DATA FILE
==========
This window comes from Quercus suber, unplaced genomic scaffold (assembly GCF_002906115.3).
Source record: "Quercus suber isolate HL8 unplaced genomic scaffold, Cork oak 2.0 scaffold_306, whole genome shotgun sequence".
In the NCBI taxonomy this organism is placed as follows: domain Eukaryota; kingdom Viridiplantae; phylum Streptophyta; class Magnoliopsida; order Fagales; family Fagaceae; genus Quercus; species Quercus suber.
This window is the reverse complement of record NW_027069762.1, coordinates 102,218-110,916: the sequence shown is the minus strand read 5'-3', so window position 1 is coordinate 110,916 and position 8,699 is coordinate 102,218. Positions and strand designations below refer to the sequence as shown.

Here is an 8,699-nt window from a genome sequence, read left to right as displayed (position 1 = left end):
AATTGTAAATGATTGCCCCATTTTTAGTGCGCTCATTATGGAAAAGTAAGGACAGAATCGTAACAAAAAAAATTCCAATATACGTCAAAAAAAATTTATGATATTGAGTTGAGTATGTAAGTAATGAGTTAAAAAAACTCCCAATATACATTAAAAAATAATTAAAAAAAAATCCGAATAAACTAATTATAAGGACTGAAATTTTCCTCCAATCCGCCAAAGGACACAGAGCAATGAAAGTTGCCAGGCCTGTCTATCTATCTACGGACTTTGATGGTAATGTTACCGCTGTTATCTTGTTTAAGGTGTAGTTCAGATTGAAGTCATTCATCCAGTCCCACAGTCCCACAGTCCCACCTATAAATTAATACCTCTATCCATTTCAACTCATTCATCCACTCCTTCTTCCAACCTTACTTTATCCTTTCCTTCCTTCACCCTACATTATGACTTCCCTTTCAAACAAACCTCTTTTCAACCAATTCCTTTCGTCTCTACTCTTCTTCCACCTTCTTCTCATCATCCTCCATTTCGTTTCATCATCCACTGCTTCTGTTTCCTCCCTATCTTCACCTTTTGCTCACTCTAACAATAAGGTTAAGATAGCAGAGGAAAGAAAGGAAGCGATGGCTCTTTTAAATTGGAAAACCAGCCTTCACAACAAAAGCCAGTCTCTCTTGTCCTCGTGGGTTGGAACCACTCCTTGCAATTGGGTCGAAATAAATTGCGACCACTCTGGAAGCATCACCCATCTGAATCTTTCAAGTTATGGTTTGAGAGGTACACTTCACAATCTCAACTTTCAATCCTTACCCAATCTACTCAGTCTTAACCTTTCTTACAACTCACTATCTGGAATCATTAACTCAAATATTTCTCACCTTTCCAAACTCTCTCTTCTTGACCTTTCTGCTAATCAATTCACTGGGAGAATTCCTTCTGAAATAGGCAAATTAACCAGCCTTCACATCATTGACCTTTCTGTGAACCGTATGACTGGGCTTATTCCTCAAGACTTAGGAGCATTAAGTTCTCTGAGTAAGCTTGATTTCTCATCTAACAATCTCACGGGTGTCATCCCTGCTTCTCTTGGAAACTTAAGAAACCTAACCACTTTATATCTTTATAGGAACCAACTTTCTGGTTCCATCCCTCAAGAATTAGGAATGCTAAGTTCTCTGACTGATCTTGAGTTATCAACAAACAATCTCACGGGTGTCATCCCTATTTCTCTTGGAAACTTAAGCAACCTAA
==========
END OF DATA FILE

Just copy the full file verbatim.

This window comes from Quercus suber, unplaced genomic scaffold (assembly GCF_002906115.3).
Source record: "Quercus suber isolate HL8 unplaced genomic scaffold, Cork oak 2.0 scaffold_306, whole genome shotgun sequence".
In the NCBI taxonomy this organism is placed as follows: domain Eukaryota; kingdom Viridiplantae; phylum Streptophyta; class Magnoliopsida; order Fagales; family Fagaceae; genus Quercus; species Quercus suber.
This window is the reverse complement of record NW_027069762.1, coordinates 102,218-110,916: the sequence shown is the minus strand read 5'-3', so window position 1 is coordinate 110,916 and position 8,699 is coordinate 102,218. Positions and strand designations below refer to the sequence as shown.

Here is an 8,699-nt window from a genome sequence, read left to right as displayed (position 1 = left end):
AATTGTAAATGATTGCCCCATTTTTAGTGCGCTCATTATGGAAAAGTAAGGACAGAATCGTAACAAAAAAAATTCCAATATACGTCAAAAAAAATTTATGATATTGAGTTGAGTATGTAAGTAATGAGTTAAAAAAACTCCCAATATACATTAAAAAATAATTAAAAAAAAATCCGAATAAACTAATTATAAGGACTGAAATTTTCCTCCAATCCGCCAAAGGACACAGAGCAATGAAAGTTGCCAGGCCTGTCTATCTATCTACGGACTTTGATGGTAATGTTACCGCTGTTATCTTGTTTAAGGTGTAGTTCAGATTGAAGTCATTCATCCAGTCCCACAGTCCCACAGTCCCACCTATAAATTAATACCTCTATCCATTTCAACTCATTCATCCACTCCTTCTTCCAACCTTACTTTATCCTTTCCTTCCTTCACCCTACATTATGACTTCCCTTTCAAACAAACCTCTTTTCAACCAATTCCTTTCGTCTCTACTCTTCTTCCACCTTCTTCTCATCATCCTCCATTTCGTTTCATCATCCACTGCTTCTGTTTCCTCCCTATCTTCACCTTTTGCTCACTCTAACAATAAGGTTAAGATAGCAGAGGAAAGAAAGGAAGCGATGGCTCTTTTAAATTGGAAAACCAGCCTTCACAACAAAAGCCAGTCTCTCTTGTCCTCGTGGGTTGGAACCACTCCTTGCAATTGGGTCGAAATAAATTGCGACCACTCTGGAAGCATCACCCATCTGAATCTTTCAAGTTATGGTTTGAGAGGTACACTTCACAATCTCAACTTTCAATCCTTACCCAATCTACTCAGTCTTAACCTTTCTTACAACTCACTATCTGGAATCATTAACTCAAATATTTCTCACCTTTCCAAACTCTCTCTTCTTGACCTTTCTGCTAATCAATTCACTGGGAGAATTCCTTCTGAAATAGGCAAATTAACCAGCCTTCACATCATTGACCTTTCTGTGAACCGTATGACTGGGCTTATTCCTCAAGACTTAGGAGCATTAAGTTCTCTGAGTAAGCTTGATTTCTCATCTAACAATCTCACGGGTGTCATCCCTGCTTCTCTTGGAAACTTAAGAAACCTAACCACTTTATATCTTTATAGGAACCAACTTTCTGGTTCCATCCCTCAAGAATTAGGAATGCTAAGTTCTCTGACTGATCTTGAGTTATCAACAAACAATCTCACGGGTGTCATCCCTATTTCTCTTGGAAACTTAAGCAACCTAA